Not far from Dunbar is Belhaven Beach, a stretch of sand that curves around the coast from the end of a golf course to the mouth of the River Tyne. It is a fine place, attracting surfers, kite flyers, walkers, their dugs and assorted bairns all year round, even when it’s baltic, which is often. The way most folk access the beach is from the car park at Belhaven by the chalets. There is a metal bridge which crosses the burn here and it is popularly known as ‘the bridge to nowhere’ since it is cut off twice a day by the tide. It is strange to see the bridge at high tide, stranded with water lapping at either side, a seemingly pointless structure plonked in the middle of a burn with absolutely no use whatsoever. At low tide, however, it can be crossed, though the faint of heart might not want to look down since only a metal grille separates one’s feet with the burn below.

Here are some photos of the bridge, some from the bridge itself, others from a distance, at high tide and below:

The May

I wrote here recently about the development of the Battery, which sits on the eastern edge of the Victoria Harbour in Dunbar. From the Battery, it is possible to see for miles, to St. Abbs Head and Barns Ness to the south, Fife, the Bass Rock and North Berwick Law to the north. The Isle of May, a long horizontal white cliff face with a point in the middle, is also visible, usually with a tanker or two nearby idling waiting for prices to change or whatever. There was apparently a traditional rhyme that boys came from the Bass Rock, girls from the Isle of May. I believe that is still to be confirmed, though it is certainly more feasible than folks coming from Mars or Venus.

From Fife, the May looks more like an island, in truth more like a whale venturing above the waves. It is about 45 minutes by boat from Anstruther and it is possible to visit in the summer months. It’s a seabird colony, also settled by seals later in the year, though it is also where the first Scottish lighthouse was built in 1636 by Alexander Cunningham of Barns, later replaced by Robert Stevenson’s Main Light in 1816. Apparently Stevenson and the Northern Lighthouse Board wanted to bring down the old light but no less than Sir Walter Scott (for it was he) campaigned successfully to keep it.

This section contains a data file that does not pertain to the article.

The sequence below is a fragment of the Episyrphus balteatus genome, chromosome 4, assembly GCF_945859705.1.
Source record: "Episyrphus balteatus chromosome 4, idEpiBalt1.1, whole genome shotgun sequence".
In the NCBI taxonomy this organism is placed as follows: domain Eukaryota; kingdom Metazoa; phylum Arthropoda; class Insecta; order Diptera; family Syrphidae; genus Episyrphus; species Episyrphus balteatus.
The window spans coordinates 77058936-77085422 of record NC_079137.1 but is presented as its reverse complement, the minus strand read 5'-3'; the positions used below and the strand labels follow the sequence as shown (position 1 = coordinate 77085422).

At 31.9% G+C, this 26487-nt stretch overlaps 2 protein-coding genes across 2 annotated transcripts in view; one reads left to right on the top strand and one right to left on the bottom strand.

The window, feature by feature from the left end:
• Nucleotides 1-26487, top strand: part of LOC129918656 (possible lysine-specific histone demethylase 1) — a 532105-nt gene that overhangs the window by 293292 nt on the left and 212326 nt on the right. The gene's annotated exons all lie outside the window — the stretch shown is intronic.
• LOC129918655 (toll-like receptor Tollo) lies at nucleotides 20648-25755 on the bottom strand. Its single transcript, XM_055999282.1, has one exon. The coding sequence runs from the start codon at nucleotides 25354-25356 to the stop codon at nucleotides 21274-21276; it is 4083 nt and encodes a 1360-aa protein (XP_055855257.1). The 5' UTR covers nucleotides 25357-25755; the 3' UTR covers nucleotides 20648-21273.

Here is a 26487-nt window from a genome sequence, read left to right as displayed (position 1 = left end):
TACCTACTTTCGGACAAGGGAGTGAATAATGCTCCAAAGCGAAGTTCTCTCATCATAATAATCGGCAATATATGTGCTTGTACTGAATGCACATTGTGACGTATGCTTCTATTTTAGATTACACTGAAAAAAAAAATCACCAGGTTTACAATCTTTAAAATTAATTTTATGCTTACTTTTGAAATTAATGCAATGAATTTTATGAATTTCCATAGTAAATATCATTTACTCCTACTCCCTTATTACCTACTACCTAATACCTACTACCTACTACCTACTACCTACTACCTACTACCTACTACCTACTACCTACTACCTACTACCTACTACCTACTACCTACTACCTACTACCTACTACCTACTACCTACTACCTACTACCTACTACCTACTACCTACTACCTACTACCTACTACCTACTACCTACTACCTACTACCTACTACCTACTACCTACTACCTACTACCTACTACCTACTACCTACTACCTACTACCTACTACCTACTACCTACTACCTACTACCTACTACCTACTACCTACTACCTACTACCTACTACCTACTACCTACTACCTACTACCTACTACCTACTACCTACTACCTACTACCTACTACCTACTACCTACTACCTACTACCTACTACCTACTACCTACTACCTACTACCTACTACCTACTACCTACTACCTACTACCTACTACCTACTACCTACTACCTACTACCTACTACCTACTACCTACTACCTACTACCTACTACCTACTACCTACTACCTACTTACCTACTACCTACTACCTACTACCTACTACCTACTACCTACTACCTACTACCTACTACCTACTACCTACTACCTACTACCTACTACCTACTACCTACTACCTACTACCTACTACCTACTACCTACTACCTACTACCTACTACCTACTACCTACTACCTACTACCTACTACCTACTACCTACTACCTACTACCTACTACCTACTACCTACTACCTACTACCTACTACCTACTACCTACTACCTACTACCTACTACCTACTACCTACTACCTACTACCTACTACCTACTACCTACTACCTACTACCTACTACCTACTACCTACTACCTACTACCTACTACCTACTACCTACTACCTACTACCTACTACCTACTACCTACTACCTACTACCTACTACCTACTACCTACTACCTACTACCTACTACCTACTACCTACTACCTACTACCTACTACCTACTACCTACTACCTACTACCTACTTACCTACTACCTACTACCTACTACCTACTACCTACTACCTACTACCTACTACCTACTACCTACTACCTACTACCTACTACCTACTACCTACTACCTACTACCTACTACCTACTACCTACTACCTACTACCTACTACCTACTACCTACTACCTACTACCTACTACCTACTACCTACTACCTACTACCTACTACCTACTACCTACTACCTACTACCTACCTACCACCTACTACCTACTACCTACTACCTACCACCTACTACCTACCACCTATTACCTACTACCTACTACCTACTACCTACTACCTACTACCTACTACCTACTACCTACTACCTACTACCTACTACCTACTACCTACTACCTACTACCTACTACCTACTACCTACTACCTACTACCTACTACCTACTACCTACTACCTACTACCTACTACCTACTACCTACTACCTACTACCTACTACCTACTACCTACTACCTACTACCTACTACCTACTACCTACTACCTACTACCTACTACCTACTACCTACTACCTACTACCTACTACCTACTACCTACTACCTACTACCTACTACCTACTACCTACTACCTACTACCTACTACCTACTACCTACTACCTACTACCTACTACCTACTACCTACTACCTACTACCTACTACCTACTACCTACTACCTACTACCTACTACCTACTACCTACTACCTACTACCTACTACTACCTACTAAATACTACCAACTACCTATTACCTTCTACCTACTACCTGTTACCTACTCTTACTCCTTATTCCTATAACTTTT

I’ve been there, maybe about five years ago, and it was fine, with great views the 11 miles across to East Lothian and back to Fife. My abiding memory is landing at the gap in the cliffs at the back of the island. It was a bright, sunny day and miraculously I avoided being shat on by one of the avian residents.

Even though I’ve been there, every time I see the May, I still get a sense of mystery. It’s irrational – I know there are puffins and other seabirds, seals and the token Scottish Natural Heritage employed human who records the wildlife and writes a blog. It’s probably something to do with the distance, with the island always on the edge of the horizon, tempting a trip. Maybe this year, I’ll need to make a return visit, just to solve any mystery that remains.

Sources and further reading –

Isle of May National Nature Reserve –

Northern Lighthouse Board –

Scotland’s National Nature Reserves –

Durham Cathedral

I know very few things. One of them is that good days should be cherished for who knows quite when you will need to remember them and hold them close. I am fortunate that I’ve had many good days in my life. About ten years ago, I was having a bit of a tough time. One Friday afternoon, with the next day free and no earthly idea of how to fill it, I was sitting just by the Scottish Parliament in Edinburgh, in fact in the close that looks onto the MSPs offices, the ones with the thinking pods in the windows. I was thinking of one of my favourite books, Notes From A Small Island by Bill Bryson, and in particular the section about Durham. Bryson raved about Durham and I hadn’t been before. I thought and I marched straight up to Waverley Station to book a ticket. The next day, I was on the train, just about to get off, and I got my first glimpse of that Cathedral on the hill. I walked right up to it and straight in. On that bright May morning, I walked around the Cathedral, looking up at its ceilings, down at its marble floor, and I realised that things were going to be okay. They were, as it turns out. Ever since, Durham has been very special to me. I don’t get there as often as I used to; geography mostly to blame. Nearly a decade on, I can’t help feeling the same peace as I did then.

I am not religious. If I am anything, I prefer to be like Norman MacCaig and be a Zen Calvinist. Durham Cathedral is one of the most significant churches in the Church of England, not natural Zen Calvinist territory by any measure. It is certainty when the world, the universe and everything else is everything but. Maybe that’s why I like to go there and think. I’ve sat there in wooden pews and come away with grand plans to sort out my life, even if they don’t actually pan out the way I intended. These days, I’m happy just to think and to look. If I come away with any clarity, I’ve got lucky. When I was there recently, my abiding thought was that my backside was square and I couldn’t sit there any longer. So, I moved.